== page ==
The Koster islands are about as far northwest on the Swedish west coast as you can get; a final frontier before the North Sea. They aren’t large, but the landscape here ranges from forested and agricultural to wild and craggy. The varied scenery makes for great gentle hiking and exploring. Koster and the surrounding waters were recently given national park status. Hiking trails have been cleared and marked out for those who want an easy way to explore nature off the gravel roads that make out the islands’ main arteries.
For sparse cliffs exposed to the open sea and small sandy beaches hidden among the rocks, try the trail around the northwest of North Koster, the smaller and less built up of the two main islands. Chances are you’ll run into some of the shaggy Scottish Highland Cattle that graze here.
On South Koster you may want to walk the trail around the southwestern edge of the island, from the small natural harbor at Kyrkosund, where fisherman’s boathouses line the water, onward along fields of stones perfectly rounded by ice age glaciers and moors where woolly sheep graze among juniper and heather. This path will take you to Brevik, another tiny out-of-the-way fishing encampment turned sailor’s haven. If you’d rather admire old wooden houses and sample some of the local delicacies; try the trail around Ekenäs to the northeast, the most built-up and sheltered part of Koster. Fresh-caught shrimp and lobster can be bought in the harbor when in season.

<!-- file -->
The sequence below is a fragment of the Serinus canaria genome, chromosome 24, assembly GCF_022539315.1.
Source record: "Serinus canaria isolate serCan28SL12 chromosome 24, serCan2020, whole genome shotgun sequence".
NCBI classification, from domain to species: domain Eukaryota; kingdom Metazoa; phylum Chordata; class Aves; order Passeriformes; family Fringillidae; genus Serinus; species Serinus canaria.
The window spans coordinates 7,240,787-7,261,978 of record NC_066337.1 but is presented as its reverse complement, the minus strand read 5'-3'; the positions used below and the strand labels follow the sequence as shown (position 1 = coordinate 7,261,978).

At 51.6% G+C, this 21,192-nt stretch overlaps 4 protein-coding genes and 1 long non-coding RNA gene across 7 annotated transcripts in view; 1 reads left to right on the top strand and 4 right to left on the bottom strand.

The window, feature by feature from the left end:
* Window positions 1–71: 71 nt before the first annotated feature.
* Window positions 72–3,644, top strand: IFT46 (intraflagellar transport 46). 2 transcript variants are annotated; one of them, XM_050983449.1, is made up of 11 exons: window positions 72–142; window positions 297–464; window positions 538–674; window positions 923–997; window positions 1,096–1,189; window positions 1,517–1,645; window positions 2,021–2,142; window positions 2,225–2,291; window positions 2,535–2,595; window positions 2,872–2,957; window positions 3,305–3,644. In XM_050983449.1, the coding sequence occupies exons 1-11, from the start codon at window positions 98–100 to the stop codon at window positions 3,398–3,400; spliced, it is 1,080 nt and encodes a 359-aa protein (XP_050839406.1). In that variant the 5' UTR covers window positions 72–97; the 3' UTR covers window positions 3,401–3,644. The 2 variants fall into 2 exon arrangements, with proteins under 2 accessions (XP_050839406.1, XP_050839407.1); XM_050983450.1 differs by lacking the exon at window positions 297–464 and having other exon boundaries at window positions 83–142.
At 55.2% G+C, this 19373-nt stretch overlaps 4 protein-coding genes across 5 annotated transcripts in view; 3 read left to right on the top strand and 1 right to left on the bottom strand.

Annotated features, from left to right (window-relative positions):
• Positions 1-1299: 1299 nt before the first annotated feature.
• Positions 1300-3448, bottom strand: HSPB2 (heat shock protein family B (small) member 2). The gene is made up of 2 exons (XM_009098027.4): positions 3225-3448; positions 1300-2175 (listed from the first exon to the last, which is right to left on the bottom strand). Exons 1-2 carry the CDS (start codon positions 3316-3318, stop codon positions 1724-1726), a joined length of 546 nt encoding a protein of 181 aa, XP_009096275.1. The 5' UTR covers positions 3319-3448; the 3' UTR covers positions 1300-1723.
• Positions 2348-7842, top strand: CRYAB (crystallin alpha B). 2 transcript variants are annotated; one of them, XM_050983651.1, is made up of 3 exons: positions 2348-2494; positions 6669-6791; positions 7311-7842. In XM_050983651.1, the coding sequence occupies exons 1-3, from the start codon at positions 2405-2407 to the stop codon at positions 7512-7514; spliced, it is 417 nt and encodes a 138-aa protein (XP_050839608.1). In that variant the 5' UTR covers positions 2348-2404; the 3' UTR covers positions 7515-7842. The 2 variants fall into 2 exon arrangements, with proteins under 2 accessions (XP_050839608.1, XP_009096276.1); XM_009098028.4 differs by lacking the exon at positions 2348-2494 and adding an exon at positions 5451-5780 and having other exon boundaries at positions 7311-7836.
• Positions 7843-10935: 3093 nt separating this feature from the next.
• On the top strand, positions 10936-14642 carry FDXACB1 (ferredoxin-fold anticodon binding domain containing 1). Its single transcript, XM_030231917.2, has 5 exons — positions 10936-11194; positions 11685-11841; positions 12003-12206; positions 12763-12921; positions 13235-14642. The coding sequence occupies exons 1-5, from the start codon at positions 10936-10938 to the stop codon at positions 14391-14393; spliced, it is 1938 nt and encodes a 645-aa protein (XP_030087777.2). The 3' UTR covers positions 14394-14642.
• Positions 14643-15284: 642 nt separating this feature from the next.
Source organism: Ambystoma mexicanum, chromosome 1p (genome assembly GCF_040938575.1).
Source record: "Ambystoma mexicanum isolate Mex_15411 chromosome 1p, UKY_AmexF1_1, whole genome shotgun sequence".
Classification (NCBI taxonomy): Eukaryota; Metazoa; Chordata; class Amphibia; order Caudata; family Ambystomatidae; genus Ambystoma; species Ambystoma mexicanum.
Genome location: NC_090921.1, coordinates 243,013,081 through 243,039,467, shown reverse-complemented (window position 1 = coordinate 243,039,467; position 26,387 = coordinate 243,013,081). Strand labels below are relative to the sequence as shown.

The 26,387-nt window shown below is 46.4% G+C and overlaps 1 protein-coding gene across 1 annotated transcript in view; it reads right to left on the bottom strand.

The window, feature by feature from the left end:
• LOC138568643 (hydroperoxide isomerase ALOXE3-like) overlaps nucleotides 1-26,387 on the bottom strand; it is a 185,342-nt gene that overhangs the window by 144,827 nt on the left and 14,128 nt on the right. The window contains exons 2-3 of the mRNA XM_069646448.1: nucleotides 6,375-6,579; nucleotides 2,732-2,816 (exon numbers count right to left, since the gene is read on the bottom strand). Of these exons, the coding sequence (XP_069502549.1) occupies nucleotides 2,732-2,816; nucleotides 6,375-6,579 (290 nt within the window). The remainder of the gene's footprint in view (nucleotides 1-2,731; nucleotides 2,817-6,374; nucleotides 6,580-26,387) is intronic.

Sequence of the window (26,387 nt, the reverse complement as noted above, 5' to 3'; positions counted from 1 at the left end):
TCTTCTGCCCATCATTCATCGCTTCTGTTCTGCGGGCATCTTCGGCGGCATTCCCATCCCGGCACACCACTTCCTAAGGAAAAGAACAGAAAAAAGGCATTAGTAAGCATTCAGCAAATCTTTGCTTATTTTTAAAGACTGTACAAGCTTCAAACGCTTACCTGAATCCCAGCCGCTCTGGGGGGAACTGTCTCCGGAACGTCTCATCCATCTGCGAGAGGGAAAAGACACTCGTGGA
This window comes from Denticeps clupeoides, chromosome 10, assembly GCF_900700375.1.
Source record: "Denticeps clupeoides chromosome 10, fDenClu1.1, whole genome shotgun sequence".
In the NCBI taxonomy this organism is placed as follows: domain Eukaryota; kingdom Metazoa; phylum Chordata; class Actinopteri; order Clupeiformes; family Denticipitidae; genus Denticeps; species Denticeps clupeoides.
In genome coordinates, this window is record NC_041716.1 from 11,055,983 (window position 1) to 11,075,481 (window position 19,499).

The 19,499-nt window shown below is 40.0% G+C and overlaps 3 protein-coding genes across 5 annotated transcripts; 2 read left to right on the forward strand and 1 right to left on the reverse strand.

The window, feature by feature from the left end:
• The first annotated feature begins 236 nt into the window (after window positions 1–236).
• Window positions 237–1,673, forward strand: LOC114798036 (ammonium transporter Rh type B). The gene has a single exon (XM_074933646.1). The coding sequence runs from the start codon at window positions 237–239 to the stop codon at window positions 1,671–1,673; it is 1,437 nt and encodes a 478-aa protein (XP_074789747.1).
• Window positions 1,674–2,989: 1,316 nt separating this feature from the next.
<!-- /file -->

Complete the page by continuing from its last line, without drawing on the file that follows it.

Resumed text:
Both islands are small enough that someone used to hiking could traverse the edges in a long day.
For more information on Koster, how to get there, where to stay and what to see, enter here.
By: Sarah Clyne Sundberg